Asteroids like Phaethon are rocky objects that don't behave the same way as comets do when they get close to the sun, and astronomers aren't sure how Phaethon could have created the Geminids. Before Phaethon was discovered, in 1983, astronomers had no idea where the Geminids came from. Having observed that Phaethon's orbit matched the trail of debris that causes the annual meteor shower, though, astronomers determined that Phaethon must be the source.

This diagram shows the highly eccentric orbit of 3200 Phaethon. (Image credit: NASA JPL)

Exactly how Phaethon created that trail of debris remains a mystery, Kareta said. While it is possible that material swept off the asteroid's surface could contribute to the debris, "the amount of dust that gets swept off is nowhere near enough to sustain the Geminids," he said. One possibility is that Phaethon collided with another object in space and the Geminids are the debris from that "catastrophic breakup," he said. "So, in that case, you're essentially seeing dust, which is kind of like blood splatter, to be gruesome, from this really violent event."

Another possibility is that Phaethon is a dormant comet, or a comet that turned into an asteroid over time. "If it was cometary at some point in the past, maybe it made the meteor shower the normal way and left behind those comet crumbs … but since then, it's been cooked through and turned off and it just looks like a rock," Kareta said.

Phaethon may look more like an asteroid than a comet, but it displays qualities of both types of objects. It doesn't have the coma and tail that are characteristic of comets, but it does release "a tiny dust tail when it gets closest to the sun in a process that is thought to be similar to a dry riverbed cracking in the afternoon heat," University of Arizona officials said in a statement. "This kind of activity has only been seen on two objects in the entire solar system — Phaeton and one other, similar object that appears to blur the line traditionally thought to set comets and asteroids apart."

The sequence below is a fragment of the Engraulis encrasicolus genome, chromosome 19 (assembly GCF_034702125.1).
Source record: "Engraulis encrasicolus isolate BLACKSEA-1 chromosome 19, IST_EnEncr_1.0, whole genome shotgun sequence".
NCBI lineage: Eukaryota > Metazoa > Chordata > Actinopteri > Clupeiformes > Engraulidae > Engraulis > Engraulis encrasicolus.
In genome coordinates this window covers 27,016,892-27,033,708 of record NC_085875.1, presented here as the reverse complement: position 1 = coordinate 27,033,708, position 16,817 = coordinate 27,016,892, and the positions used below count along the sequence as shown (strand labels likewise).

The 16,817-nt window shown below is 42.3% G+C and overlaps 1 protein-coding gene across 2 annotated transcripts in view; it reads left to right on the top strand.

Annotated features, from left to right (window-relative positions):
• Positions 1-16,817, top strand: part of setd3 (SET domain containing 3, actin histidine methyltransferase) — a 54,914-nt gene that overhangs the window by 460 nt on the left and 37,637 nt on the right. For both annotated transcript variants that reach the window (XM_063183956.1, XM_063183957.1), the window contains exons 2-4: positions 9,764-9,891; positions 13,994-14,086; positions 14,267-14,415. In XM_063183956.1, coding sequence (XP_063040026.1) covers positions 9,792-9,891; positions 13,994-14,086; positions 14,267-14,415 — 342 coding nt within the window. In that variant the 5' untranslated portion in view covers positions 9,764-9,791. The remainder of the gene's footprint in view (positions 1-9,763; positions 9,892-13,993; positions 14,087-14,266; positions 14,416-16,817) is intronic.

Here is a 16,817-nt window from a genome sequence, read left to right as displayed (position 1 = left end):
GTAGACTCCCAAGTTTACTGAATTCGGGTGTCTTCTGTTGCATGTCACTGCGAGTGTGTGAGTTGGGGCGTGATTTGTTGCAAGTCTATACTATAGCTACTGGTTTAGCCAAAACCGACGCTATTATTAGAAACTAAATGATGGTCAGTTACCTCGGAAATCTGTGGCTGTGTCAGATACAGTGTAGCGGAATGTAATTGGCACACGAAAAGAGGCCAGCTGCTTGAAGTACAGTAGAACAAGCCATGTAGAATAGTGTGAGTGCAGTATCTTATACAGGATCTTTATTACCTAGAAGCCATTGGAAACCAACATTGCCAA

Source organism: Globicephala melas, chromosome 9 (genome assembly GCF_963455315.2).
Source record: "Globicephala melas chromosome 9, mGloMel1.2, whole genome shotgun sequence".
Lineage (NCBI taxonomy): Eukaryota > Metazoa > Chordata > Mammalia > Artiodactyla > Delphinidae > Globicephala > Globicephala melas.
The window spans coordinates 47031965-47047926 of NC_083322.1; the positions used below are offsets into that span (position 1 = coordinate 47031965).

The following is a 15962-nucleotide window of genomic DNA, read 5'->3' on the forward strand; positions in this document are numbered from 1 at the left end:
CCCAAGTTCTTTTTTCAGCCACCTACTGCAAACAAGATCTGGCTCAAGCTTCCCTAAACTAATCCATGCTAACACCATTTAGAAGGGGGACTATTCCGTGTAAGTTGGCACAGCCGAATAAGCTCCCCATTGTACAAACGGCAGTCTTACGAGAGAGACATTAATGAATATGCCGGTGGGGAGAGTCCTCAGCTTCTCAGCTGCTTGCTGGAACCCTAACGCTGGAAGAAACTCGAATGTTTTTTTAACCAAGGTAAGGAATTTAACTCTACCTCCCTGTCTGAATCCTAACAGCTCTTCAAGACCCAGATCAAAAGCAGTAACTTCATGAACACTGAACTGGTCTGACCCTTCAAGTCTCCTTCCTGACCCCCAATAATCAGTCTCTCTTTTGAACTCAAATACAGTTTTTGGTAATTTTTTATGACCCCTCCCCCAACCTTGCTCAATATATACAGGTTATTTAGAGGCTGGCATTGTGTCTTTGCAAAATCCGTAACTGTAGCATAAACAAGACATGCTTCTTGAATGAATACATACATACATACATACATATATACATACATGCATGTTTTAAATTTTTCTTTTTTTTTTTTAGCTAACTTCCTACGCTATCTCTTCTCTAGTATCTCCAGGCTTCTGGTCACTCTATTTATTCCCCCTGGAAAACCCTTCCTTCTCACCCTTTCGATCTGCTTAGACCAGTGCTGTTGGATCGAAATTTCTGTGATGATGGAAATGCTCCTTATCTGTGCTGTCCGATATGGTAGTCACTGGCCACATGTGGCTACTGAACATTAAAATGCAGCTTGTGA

A mission to Phaethon: DESTINY+

Findings from this new research will come in handy for scientists with the Japan Aerospace Exploration Agency (JAXA), which is currently planning a mission to Phaethon. The mission is called DESTINY+ (an abbreviation for Demonstration and Experiment of Space Technology for Interplanetary Voyage, Phaethon Fyby and Dust Science), and it is currently scheduled to launch in 2022.

DESTINY+ will fly by Phaethon and other near-Earth objects to study how dust is ejected from these objects. This should help to explain Phaethon's tiny dust tail. DESTINY+ could help scientists figure out whether Phaethon is an asteroid, a comet or something else. "It's probably somewhere in the middle," Kareta said.

Email Hanneke Weitering at or follow her @hannekescience. Follow us on Twitter @Spacedotcom and on Facebook. Original article on

Hanneke Weitering
Associate Editor,

Hanneke Weitering is an editor at Liv Science's sister site with 10 years of experience in science journalism. She has previously written for Scholastic Classroom Magazines, MedPage Today and The Joint Institute for Computational Sciences at Oak Ridge National Laboratory. After studying physics at the University of Tennessee in her hometown of Knoxville, she earned her graduate degree in Science, Health and Environmental Reporting (SHERP) from New York University. Hanneke joined the team in 2016 as a staff writer and producer, covering topics including spaceflight and astronomy.